>>The Joint Meetings Industry Council’s “Iceberg” project is ambitious in terms of defining the value of the meetings industry more holistically, but there are a lot of challenges to provide the in-depth case studies required to quantify that successfully: How the Meetings Industry Is Attempting to Redefine Its Value Proposition

>>The meetings industry is beginning to evaluate the long-term impact of conferences on a host destination’s economic growth, and the business outcome for both local and visiting participants, with much more intention than in the past: Is the Meetings Industry Finally Understanding Its Value? — Meetings Innovation Report

>>Travel brands have an economic incentive to push policy makers and private sectors in their destinations on sustainability and leaner visa policies because tourists will reward them with higher spending and likely repeat visits: The State of Global Tourism Competition in 6 Charts

>>With less than five percent of Chinese travelers holding passports, last year’s spending totals for international Chinese travelers represents only a fraction of the market’s spending potential as millions more Chinese choose to travel abroad each year: Chinese Travelers Set a New Record for Global Tourism Spending in 2016

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Why Chinese Backlash May Not Significantly Damage United’s Business

United Airlines  / Facebook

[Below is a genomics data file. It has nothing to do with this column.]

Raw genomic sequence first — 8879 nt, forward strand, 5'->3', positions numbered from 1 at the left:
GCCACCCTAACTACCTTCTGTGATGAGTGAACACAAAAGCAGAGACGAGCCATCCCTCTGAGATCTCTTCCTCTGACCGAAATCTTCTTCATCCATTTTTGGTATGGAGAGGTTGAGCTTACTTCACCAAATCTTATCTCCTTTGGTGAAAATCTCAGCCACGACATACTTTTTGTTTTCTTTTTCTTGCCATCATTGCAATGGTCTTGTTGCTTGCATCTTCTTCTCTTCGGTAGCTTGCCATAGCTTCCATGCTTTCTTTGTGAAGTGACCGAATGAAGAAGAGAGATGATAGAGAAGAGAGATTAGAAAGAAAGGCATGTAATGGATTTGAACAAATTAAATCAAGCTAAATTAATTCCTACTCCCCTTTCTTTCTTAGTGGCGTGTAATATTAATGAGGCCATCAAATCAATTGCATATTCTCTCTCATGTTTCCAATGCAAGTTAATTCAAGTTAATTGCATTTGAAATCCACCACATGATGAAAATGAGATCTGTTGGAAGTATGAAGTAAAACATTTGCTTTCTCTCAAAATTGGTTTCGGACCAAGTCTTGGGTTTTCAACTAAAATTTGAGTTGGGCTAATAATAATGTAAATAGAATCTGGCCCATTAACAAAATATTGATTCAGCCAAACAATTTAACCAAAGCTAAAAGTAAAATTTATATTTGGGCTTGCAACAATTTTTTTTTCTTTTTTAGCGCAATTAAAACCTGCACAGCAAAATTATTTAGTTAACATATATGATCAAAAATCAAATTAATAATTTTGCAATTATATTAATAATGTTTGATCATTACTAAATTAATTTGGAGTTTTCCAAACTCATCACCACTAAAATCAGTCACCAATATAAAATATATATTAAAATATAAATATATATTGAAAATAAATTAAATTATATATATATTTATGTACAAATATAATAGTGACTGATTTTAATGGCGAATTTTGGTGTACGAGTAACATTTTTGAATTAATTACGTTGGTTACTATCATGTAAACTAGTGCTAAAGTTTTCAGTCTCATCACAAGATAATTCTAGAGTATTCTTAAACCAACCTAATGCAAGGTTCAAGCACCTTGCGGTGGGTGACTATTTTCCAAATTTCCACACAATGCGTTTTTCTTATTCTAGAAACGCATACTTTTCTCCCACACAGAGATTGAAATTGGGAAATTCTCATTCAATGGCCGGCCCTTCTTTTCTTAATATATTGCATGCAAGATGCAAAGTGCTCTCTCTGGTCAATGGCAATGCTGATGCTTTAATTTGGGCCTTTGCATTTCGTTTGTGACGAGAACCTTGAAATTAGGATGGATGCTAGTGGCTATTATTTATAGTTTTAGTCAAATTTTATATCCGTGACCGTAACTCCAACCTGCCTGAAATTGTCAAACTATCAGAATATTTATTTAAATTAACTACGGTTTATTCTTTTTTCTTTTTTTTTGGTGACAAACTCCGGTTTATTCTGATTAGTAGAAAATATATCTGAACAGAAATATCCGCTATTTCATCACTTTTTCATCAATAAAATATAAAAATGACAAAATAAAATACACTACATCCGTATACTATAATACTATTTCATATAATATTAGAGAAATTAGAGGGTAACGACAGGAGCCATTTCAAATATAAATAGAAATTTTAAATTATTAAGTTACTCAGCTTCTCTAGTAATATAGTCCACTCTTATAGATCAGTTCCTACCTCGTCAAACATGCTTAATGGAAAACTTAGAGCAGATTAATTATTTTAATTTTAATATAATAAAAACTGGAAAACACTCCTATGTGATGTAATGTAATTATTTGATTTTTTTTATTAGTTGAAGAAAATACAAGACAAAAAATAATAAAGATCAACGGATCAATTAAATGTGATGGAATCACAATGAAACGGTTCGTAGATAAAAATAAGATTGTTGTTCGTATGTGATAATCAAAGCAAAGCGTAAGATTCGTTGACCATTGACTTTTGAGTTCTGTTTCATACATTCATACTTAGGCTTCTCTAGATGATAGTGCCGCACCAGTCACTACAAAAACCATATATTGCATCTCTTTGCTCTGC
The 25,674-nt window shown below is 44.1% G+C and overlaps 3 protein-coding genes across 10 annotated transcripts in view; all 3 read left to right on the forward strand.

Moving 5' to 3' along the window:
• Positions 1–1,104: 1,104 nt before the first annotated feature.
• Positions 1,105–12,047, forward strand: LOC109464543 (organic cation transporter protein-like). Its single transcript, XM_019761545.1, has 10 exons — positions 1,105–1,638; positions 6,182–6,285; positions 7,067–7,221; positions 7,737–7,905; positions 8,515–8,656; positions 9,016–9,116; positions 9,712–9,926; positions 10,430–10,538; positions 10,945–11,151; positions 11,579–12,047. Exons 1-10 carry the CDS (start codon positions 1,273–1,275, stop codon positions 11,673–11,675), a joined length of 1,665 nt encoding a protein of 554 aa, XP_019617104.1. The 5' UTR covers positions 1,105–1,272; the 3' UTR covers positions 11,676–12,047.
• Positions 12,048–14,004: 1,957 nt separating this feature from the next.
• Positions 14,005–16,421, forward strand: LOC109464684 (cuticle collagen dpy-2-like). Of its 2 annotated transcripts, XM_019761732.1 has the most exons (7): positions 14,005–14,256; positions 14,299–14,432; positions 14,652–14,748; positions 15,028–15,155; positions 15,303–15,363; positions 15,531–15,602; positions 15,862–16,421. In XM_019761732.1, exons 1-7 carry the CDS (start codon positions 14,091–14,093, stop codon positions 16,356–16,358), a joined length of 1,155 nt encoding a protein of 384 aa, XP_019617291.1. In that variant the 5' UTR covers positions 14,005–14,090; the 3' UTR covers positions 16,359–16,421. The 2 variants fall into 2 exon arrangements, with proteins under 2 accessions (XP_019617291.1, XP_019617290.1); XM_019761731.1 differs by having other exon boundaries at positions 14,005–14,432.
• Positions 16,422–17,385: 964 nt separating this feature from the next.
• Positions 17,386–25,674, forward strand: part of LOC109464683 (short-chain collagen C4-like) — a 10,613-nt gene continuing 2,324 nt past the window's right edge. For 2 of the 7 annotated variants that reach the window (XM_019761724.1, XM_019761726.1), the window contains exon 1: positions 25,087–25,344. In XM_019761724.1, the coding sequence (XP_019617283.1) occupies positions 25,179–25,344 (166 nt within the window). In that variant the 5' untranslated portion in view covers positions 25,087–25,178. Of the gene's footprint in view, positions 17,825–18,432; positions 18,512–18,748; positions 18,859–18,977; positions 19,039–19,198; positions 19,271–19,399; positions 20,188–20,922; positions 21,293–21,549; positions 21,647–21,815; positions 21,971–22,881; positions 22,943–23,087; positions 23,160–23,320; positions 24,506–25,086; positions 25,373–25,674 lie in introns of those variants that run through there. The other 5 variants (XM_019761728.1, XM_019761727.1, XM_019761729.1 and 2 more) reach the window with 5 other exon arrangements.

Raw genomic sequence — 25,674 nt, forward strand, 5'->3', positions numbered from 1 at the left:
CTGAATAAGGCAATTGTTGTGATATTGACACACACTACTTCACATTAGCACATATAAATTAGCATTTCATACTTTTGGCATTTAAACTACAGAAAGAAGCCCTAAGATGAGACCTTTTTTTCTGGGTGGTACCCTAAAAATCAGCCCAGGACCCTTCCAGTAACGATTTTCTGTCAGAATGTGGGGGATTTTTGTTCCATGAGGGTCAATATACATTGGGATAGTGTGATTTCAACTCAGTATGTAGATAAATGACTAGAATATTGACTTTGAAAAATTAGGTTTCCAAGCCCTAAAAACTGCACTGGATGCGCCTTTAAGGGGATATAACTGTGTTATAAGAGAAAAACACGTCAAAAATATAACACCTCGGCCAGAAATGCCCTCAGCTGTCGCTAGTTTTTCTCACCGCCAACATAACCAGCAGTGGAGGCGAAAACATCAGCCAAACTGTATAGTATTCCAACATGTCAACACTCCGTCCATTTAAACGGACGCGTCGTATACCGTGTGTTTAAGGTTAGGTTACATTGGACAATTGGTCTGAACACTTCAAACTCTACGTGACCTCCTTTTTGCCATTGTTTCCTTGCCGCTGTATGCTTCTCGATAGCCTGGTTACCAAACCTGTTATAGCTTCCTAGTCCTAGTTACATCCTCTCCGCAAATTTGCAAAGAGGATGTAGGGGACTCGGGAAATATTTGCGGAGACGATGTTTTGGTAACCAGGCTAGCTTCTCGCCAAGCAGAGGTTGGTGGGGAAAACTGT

The backlash in China against this week’s United Airlines incident has been particularly strong. United Airlines CEO Oscar Munoz, right, accepts an award at the 2016 National Committee on U.S. China Relations gala dinner. United Airlines / Facebook

Skift Take: Time and time again, we see that large travel companies don’t suffer a lasting impact from social media outrage.

— Andrew Sheivachman

By mid-afternoon Tuesday, Chinese online anger at United Airlines was running so hot that the hashtag #UnitedForcesPassengerOffPlane was receiving 20 million views per hour on the Sina Weibo social network. Such fury is more typically reserved for geopolitical spats with the likes of Japan and South Korea. It’s little wonder that the outrage earned the attention of United Continental Holdings Inc. shareholders, who drove the company’s stock down 4 percent while the hashtag was still atop the rankings.

On the surface, the nosedive might seem warranted. China is the world’s fastest-growing major commercial aviation market, and the preferences and prejudices of Chinese passengers will shape airline fortunes for years to come. But in the medium term, United has less to fear from those millions of irked Chinese netizens than one might think.

Remember, United is hardly the first foreign company to spur a nationalist backlash in China. In recent years, firms ranging from Toyota to Apple have suffered protests and boycotts that moved from the web to the real world. At their worst, these campaigns have received government backing. For example, in 2008, thousands of Chinese protesters targeted Carrefour, the French supermarket chain, due to rumors that the company had donated money to the Dalai Lama, as well as mistreatment of Chinese Olympic torchbearers as they ran through Paris. And in 2012, protesters boycotted Japanese carmakers in the wake of a China-Japan territorial dispute in the East China Sea.

Some Japanese carmakers required months to recover from the disruption to their businesses. But despite high-profile online and offline campaigns, the protest against Carrefour fizzled quickly as protesters put down their banners and went shopping once again.